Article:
Vessel speed study could benefit whales
Hydrophones used during the study will monitor ambient and vessel underwater noise to establish how it is affecting killer whales in the Haro Strait
Over 50 shipping organisations will participate in a pioneering study in the Haro Strait to understand the benefits of slower vessel speeds and reduced underwater noise for resident killer whales.
Between 7 August and 6 October, participating vessels transiting the water between Vancouver Island’s Saanich Peninsula and San Juan Island will be asked to navigate over underwater listening stations, also known as hydrophones, at a speed of 11 knots when feasible, a slower than typical operating speed for deep-sea vessels.
Robin Silvester, president and chief executive officer of the Vancouver Fraser Port Authority, said: “We know that impacts to vessel schedules can be costly to the shipping industry, but we also know the more vessels that participate in the trial, the more robust the scientific analysis will be, and the greater the opportunity for trial data to support evidence-based decision making about future vessel noise management measures.”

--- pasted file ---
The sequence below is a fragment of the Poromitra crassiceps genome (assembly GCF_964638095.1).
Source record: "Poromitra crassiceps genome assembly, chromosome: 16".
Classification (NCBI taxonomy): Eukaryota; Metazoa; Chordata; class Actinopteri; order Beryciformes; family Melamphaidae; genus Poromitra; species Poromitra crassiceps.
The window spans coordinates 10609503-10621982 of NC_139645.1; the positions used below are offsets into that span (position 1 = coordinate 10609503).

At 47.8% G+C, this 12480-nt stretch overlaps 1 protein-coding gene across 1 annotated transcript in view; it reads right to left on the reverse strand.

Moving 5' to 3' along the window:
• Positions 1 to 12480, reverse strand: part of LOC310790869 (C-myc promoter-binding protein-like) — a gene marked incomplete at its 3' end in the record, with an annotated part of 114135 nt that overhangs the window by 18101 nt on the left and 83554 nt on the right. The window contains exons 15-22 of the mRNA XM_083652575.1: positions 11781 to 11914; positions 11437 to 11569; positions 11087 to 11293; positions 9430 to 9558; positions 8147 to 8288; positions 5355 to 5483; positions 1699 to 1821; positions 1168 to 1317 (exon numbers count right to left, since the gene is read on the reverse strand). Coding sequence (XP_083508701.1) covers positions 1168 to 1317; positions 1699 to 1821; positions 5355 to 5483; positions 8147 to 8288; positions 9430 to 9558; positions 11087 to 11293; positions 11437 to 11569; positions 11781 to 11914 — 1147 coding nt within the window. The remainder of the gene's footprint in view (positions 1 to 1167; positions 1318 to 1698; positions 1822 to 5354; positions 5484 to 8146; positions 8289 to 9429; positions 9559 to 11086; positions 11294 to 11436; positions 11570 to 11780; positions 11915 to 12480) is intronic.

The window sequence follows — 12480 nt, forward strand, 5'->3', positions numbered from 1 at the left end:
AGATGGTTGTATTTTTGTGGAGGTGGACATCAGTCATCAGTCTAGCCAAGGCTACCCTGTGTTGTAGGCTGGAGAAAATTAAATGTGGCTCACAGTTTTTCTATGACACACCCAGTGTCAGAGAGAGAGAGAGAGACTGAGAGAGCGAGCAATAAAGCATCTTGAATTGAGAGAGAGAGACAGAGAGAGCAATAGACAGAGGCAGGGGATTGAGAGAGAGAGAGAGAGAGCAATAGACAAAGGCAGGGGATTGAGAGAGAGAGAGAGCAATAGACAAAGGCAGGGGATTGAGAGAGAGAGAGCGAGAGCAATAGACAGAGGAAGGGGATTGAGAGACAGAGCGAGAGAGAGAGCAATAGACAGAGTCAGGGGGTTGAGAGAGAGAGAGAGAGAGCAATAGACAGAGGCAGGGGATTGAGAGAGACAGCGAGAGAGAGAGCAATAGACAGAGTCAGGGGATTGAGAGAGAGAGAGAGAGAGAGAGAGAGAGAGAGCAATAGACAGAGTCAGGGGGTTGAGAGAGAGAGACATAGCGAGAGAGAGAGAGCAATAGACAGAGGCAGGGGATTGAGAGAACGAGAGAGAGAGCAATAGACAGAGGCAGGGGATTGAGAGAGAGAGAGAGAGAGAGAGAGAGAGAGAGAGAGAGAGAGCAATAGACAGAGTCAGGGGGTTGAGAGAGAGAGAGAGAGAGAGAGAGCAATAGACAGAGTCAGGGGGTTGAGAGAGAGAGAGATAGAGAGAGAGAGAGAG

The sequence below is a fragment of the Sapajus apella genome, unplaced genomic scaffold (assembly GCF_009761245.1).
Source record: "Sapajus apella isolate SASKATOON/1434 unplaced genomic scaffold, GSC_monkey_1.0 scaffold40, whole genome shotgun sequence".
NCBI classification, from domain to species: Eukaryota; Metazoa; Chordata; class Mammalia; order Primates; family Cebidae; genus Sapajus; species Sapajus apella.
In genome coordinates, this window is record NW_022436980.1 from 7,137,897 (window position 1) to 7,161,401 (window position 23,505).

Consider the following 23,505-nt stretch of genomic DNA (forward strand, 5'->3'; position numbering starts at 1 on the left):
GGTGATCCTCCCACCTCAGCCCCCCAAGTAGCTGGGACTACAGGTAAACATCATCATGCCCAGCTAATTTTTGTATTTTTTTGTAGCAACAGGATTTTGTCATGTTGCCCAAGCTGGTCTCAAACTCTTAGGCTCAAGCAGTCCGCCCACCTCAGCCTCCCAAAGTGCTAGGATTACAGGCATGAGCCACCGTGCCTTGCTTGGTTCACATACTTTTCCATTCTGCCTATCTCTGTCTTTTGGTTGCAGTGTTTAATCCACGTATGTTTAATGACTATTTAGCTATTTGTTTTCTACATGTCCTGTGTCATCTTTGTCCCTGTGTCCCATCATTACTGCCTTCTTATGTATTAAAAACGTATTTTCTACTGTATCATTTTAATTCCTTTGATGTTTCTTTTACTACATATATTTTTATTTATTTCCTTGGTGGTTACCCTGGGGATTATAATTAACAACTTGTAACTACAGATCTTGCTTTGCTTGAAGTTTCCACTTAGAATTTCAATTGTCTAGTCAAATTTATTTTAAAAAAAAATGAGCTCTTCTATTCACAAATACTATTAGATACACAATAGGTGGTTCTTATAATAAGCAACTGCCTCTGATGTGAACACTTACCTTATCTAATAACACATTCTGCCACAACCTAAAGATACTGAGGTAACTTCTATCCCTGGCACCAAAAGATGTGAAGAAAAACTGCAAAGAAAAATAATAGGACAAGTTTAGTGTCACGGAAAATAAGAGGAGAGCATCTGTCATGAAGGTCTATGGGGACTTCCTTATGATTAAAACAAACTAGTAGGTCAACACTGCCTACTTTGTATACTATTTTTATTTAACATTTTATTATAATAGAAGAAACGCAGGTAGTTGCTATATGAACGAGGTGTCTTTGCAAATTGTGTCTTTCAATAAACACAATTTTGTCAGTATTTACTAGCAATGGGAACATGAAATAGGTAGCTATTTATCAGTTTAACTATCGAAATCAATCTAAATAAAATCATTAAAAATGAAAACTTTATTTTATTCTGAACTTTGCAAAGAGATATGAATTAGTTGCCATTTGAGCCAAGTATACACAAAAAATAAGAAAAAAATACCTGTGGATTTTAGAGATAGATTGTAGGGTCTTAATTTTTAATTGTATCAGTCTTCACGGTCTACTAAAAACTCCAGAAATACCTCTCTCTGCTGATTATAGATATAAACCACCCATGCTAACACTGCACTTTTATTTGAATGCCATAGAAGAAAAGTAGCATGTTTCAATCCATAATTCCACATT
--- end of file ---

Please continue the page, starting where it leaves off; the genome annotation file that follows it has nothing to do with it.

The hydrophones will monitor ambient and vessel underwater noise, as well as the presence of whales, and automated vessel tracking will be used to monitor vessel speed.
Existing scientific evidence indicates that underwater noise from vessels can interfere with killer whale echolocation clicks, calls and whistles, inhibiting the ability to hunt, navigate and communicate. Existing research also suggests that vessels operating at lower speeds typically generate less underwater noise.
The study, which Washington State Ferries will also take part in, is a collaboration, planned and coordinated through the Vancouver Fraser Port Authority-led ‘Enhancing Cetacean Habitat and Observation (ECHO) Program’.
It is estimated that approximately 900 deep sea vessels will pass through the Haro Strait during the test period.
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